Sheffield municipal politics, 1893-1926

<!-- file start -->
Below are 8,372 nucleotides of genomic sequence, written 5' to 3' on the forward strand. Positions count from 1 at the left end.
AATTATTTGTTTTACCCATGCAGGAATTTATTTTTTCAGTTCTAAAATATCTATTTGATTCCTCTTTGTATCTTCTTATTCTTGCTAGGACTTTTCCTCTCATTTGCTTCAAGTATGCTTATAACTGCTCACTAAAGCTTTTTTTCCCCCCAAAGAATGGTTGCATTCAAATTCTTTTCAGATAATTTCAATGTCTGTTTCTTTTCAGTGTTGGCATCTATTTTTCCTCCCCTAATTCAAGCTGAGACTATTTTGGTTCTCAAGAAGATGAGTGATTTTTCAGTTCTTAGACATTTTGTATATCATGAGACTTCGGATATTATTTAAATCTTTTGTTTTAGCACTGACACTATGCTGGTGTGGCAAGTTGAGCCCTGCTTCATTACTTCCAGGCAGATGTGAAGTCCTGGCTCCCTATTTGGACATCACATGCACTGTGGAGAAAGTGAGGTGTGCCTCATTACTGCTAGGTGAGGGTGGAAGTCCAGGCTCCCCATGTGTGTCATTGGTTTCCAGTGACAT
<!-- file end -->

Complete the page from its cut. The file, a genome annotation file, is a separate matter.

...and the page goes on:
The years 1893-1926 saw the complete development of the Labour party in Sheffield, from the first branches of the Independent Labour Party to a city-wide organisation which captured its first majority on the City Council in November 1926. Some emphasis is given to the post-war period of Labour's greatest success, -and developments across the spectrum of Labour politics described - the Social Democratic Federation, the Communist Party and the Co-operative Party, for example, are given attention. The ruling Conservative group on the City Council during the 1890s was committed to a degree of "municipal socialism" to which the Liberal party was only converted slowly and only espoused for a short time. During the 1900s the majority of its leaders strongly supported the imperialist policies of the Liberal League, and by 1907 it had become anti-socialist. In 1919 it combined with a Conservative party under new leadership to form an anti-socialist alliance. With a strong commitment to municipal "economy", this alliance was unable to deal adequately with the social problems of post-war Sheffield and was unsuccessful at the polls. The study is concerned with municipal politics and so the main area of interest is the City Council. The first chapter is devoted to an analysis of its general character, while another deals with politics at ward level. Since a high degree of party politicisation of local government is argued, the remaining chapters are devoted to the characters and policies of the political parties, including the anti- socialist alliance. Biographical material relating to leading and characteristic members of the parties is included and the study concludes with an assessment of the reasons for the Labour victory in 1926.